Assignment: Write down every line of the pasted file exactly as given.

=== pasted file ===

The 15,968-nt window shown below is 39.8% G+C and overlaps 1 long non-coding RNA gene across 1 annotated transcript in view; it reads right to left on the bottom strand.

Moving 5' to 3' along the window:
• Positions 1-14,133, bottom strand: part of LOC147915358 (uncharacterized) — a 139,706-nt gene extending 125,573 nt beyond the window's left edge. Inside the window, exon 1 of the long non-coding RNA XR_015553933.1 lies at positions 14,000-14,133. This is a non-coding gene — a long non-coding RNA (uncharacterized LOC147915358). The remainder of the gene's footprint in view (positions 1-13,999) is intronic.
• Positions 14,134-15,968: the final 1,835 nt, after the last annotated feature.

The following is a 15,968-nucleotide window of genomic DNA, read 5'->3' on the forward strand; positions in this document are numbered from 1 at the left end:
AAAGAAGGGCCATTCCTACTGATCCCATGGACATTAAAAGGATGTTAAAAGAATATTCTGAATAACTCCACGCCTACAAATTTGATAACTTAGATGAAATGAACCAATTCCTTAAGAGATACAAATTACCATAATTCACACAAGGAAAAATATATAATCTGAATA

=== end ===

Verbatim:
The 15,968-nt window shown below is 39.8% G+C and overlaps 1 long non-coding RNA gene across 1 annotated transcript in view; it reads right to left on the bottom strand.

Moving 5' to 3' along the window:
• Positions 1-14,133, bottom strand: part of LOC147915358 (uncharacterized) — a 139,706-nt gene extending 125,573 nt beyond the window's left edge. Inside the window, exon 1 of the long non-coding RNA XR_015553933.1 lies at positions 14,000-14,133. This is a non-coding gene — a long non-coding RNA (uncharacterized LOC147915358). The remainder of the gene's footprint in view (positions 1-13,999) is intronic.
• Positions 14,134-15,968: the final 1,835 nt, after the last annotated feature.

The following is a 15,968-nucleotide window of genomic DNA, read 5'->3' on the forward strand; positions in this document are numbered from 1 at the left end:
AAAGAAGGGCCATTCCTACTGATCCCATGGACATTAAAAGGATGTTAAAAGAATATTCTGAATAACTCCACGCCTACAAATTTGATAACTTAGATGAAATGAACCAATTCCTTAAGAGATACAAATTACCATAATTCACACAAGGAAAAATATATAATCTGAATA